• Improving their data quality
  • Telling customers simple, memorable stories with that data

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November 15, 2011

Climate Neutrality: A Viable Corporate Strategy?

Dave Newman, Senior Strategist, Brightworks Sustainable Systems GroupBy Dave Newman, Senior Strategist, Sustainable Systems Group

In September 2011, the London 2012 Olympic Games made news by dropping plans to offset the event’s carbon emissions. The Games organizers said offset projects would have taken place away from Britain, and they prefer to maximize their environmental efforts locally.

The London Olympics 2012

Development for the London Olympics in 2012, photo via

This dramatic change made me wonder what caused the London Olympic organizers to renounce their offset plans, besides the estimated $4 million price tag. Climate neutrality was considered a leadership position back in the mid 2000s. But in recent years the value of climate neutrality has diminished, mostly because carbon offsets have fallen out of favor.

What changed the landscape for carbon offsets? Could it be trendy sustainability measures are losing currency as companies find and adopt strategies whose business benefits better align with their needs?

What is a Carbon Offset?

A carbon offset is a “promise” to avoid creating a ton of carbon emissions somewhere else in the world, typically in a developing country.

An example of a carbon offset project is a factory in Indonesia replacing an oil-fired boiler with a natural gas boiler. The sale of these carbon offsets would provide the necessary return on investment to pay for the cost of the new gas boiler. The owner paying for the gas boiler can sell carbon offsets equal to the amount of CO2 they will avoid emitting by upgrading their equipment.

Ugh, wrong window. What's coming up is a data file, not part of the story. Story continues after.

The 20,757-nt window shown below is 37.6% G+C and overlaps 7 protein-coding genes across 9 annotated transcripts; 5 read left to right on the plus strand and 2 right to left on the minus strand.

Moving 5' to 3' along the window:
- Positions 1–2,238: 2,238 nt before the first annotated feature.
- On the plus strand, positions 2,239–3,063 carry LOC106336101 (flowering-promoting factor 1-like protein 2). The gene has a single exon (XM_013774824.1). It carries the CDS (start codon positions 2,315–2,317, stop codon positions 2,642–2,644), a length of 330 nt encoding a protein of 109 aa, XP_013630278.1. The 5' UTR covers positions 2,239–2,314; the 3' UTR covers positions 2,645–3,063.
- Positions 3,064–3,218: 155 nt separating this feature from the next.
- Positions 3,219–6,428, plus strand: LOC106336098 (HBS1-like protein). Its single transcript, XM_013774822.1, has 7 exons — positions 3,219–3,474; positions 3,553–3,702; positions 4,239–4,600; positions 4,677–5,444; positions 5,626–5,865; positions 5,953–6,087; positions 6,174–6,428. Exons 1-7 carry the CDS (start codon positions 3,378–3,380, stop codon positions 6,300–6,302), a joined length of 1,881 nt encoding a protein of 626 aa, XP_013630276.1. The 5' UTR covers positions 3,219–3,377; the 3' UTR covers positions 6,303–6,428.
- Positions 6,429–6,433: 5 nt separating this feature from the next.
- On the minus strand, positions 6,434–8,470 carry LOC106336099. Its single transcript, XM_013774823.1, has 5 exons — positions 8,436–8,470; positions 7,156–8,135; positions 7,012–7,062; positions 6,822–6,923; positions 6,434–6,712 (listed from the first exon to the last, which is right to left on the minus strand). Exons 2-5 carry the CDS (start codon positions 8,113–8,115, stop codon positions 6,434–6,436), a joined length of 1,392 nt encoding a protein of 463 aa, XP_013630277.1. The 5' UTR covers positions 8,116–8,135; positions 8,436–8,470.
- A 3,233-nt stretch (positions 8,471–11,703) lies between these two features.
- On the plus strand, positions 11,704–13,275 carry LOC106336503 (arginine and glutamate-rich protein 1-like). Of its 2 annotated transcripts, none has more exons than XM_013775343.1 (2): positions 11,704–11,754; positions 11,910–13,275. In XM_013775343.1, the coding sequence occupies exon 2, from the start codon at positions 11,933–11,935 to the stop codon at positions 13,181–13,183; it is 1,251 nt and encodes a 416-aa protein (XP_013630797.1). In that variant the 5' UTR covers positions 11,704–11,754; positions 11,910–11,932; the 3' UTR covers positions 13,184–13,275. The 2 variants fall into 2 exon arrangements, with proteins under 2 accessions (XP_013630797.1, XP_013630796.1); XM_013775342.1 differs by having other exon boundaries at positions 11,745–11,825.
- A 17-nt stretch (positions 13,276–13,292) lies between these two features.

It was an elegant idea, but eventually problems surfaced:

  • Many projects did not produce the carbon offsets they promised or their measurements could not be independently verified.
  • Investigations revealed many of projects would have occurred regardless of whether carbon financing was included – thus the purchase of a carbon offset produced no added benefit.
  • Many U.S.-based companies want local carbon offsets so they can be seen as helping their own communities, but offset projects are typically located in the developing world.

Unclear ROI: A Recipe for Disaster

The cost of carbon offsets ballooned in the late 2000s, selling anywhere from $8 to $20 a ton. Renewable Energy Credits (RECs) became a very popular substitute for carbon offsets and were much cheaper, priced from $.50 to $3 a ton. The use of RECs came under heavy criticism as they were used by some companies like offsets to reduce a firm’s overall carbon footprint. Whether businesses purchased carbon offsets or RECs, they incurred costly annual expenses from offsetting their CO2 emissions.